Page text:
I offered the kids a couple of examples and reassured them that there were no right or wrong answers.

When I read through all the paper clouds that night, I felt a sense of hopelessness. The dreams they had were simple, but profound. They somehow reflected both innocence and maturity. And though they seemed reasonable, for most Palestinians, they would continue to be a dream.

Free schools for children.

Clean streets and clean water. 

Enough hospitals in communities. 

More food for people. 

More jobs for the unemployed.

Happiness and safety. 

Peace among nations. 


Photo by Lena of a painting at the The Walled Off Hotel of Palestinian children jumping over the gates to heaven.
Photo by Lena of a painting at the The Walled Off Hotel of Palestinian children jumping over the gates to heaven.

These are the dreams of eight-year old Palestinian children. I imagine they resemble the dreams of Syrian refugees traumatized by a civil war entering its ninth year, the dreams of immigrant children who are trapped in cages at the US-Mexico border, and the dreams of families from Flint, Michigan who waited five years for clean water.

Dreams matter. Palestinian dreams matter.

That is why I’m proud to support Anera. Anera’s work in Palestine, Lebanon, and Jordan is playing a major role in transforming futures for Palestinian refugees and marginalized communities.

For more than fifty years, Anera has championed community-centered approaches to bring hope, opportunity, and dignity to Palestinians.

Through working with local partners on the ground, Anera helps build schools for children, delivers life-saving supplies and medicine to clinics and hospitals, and supports water purification and agricultural projects to help Palestinian families lead a better life.

Anera knows that real impact starts by empowering and uplifting people and its work allows Palestinians to take one more step towards making dreams a reality.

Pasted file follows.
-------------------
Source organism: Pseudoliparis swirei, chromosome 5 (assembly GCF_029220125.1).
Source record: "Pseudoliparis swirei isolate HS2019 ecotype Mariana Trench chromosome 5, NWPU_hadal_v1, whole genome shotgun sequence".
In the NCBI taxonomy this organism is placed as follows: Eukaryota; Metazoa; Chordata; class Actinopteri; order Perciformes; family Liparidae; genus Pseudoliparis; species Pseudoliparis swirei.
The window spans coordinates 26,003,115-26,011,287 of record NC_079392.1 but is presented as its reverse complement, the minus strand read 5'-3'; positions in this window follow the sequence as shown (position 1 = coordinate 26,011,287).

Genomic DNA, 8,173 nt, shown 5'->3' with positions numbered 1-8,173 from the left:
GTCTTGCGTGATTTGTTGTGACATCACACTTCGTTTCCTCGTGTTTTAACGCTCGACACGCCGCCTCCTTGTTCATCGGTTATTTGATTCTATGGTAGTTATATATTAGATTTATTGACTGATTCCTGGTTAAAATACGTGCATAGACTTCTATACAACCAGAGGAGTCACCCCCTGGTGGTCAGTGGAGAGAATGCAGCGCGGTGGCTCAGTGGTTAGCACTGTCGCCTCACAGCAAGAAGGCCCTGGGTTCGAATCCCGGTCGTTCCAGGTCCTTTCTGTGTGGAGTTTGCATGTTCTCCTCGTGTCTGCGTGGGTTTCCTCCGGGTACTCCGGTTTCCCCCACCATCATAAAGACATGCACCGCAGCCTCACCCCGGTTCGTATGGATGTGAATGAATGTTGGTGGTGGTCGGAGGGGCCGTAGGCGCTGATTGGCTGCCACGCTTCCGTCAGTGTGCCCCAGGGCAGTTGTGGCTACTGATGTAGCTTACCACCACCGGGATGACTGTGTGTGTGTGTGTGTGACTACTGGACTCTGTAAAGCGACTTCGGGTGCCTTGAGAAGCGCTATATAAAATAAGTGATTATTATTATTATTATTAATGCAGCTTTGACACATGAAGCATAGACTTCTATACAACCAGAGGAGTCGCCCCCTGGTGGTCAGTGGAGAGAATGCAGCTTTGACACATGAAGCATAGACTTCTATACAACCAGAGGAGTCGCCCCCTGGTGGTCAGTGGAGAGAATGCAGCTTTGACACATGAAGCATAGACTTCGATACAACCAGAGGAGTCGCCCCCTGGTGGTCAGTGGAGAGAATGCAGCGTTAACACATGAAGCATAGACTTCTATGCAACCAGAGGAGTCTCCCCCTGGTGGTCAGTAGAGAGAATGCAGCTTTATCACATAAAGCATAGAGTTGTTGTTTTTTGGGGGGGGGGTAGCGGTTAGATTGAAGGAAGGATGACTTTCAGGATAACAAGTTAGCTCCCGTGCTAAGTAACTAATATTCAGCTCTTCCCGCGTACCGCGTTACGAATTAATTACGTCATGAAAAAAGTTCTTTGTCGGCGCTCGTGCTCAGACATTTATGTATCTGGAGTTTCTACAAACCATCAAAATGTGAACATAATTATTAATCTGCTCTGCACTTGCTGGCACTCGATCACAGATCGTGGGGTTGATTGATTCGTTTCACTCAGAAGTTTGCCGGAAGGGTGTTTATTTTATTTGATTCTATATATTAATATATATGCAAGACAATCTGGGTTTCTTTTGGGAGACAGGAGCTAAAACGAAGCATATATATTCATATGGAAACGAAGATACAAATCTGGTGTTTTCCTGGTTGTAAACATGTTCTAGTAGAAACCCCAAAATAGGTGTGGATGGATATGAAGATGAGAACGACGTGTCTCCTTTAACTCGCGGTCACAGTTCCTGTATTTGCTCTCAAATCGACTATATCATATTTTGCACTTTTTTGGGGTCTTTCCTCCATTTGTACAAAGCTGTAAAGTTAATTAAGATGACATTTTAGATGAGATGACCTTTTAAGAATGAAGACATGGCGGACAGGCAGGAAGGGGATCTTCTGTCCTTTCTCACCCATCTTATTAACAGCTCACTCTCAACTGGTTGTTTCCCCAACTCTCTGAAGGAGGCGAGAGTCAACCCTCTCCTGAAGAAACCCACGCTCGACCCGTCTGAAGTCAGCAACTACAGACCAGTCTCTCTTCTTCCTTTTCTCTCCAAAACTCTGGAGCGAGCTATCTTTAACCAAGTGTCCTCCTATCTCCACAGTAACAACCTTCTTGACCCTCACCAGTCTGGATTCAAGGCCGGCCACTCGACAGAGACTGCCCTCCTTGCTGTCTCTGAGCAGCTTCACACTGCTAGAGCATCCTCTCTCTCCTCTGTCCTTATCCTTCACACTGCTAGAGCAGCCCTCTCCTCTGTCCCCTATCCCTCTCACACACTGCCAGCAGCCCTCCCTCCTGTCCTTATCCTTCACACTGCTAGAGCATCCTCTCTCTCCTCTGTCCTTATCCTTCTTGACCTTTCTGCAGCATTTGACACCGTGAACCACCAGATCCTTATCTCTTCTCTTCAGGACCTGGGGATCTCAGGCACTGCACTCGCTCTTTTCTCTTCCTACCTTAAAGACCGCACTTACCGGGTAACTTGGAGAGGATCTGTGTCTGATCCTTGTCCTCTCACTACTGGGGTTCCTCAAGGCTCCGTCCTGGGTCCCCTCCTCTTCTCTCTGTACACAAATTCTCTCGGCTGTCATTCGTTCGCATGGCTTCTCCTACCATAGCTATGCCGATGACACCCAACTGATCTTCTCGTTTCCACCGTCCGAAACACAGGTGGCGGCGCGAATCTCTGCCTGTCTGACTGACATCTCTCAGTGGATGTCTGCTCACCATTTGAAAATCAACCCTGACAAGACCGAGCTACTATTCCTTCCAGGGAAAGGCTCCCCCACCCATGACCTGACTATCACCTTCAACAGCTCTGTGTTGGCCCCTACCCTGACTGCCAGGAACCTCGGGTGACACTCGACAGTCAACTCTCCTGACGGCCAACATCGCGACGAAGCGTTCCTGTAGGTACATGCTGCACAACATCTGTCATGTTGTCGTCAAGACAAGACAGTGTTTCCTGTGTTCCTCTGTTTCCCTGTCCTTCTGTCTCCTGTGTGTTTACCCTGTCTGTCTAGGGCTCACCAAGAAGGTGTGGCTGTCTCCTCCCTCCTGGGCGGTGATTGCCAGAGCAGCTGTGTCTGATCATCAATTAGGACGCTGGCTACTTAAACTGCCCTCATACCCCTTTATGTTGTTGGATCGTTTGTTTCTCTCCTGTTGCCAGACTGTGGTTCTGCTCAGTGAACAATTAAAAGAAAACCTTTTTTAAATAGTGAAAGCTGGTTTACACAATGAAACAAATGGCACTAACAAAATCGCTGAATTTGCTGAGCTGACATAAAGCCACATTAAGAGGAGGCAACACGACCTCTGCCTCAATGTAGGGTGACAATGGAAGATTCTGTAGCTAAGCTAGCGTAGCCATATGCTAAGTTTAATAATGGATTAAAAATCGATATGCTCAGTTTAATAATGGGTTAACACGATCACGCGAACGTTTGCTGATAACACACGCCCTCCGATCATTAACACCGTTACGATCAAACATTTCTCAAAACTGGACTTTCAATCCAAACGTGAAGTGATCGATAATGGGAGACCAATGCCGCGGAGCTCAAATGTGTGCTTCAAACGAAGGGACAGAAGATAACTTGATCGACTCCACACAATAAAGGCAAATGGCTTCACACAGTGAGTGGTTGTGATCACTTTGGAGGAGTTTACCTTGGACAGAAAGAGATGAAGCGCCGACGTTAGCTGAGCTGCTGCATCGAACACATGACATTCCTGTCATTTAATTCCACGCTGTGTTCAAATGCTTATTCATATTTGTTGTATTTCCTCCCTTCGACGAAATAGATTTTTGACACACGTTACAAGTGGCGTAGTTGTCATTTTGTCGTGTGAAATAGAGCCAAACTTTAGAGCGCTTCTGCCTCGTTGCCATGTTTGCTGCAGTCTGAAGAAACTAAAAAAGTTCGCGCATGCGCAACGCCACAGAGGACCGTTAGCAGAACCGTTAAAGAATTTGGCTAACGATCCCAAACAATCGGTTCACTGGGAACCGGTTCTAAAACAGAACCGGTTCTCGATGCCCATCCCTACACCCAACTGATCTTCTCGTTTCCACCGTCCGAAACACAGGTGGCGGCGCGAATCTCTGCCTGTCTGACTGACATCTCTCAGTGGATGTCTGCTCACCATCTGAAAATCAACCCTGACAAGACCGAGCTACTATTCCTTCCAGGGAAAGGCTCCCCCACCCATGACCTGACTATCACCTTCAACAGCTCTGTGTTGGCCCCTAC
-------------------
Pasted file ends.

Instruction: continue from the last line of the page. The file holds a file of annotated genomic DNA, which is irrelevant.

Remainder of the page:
As Black History Month comes to an end, this is my dream:

“I have a dream that Palestinian children will one day run freely in a land where they will not fear being chased.”

What’s yours? 

Photo by Lena taken from Sebastia, a small village outside of Nablus, Palestine.
Photo by Lena taken from Sebastia, a small village outside of Nablus.


Young adults from Palestine and Jordan discuss the challenges their communities and countries confront in relation to climate change, along with the proactive measures they are taking to address and mitigate its impact.

Read More

In this log, Anera will provide updates on unfolding war in Palestine and our response. Please stay tuned here for the latest information. December 8, 2023 Sixty-two days into this humanitarian crisis, and the situation in Gaza is at a…

Read More

Anera is in Dubai this week to participate in COP28. The 28th United Nations Climate Change conference — known as the 2023 Conference of the Parties, or COP28 — has convened in Dubai from November 30 until December 12. Anera…

Read More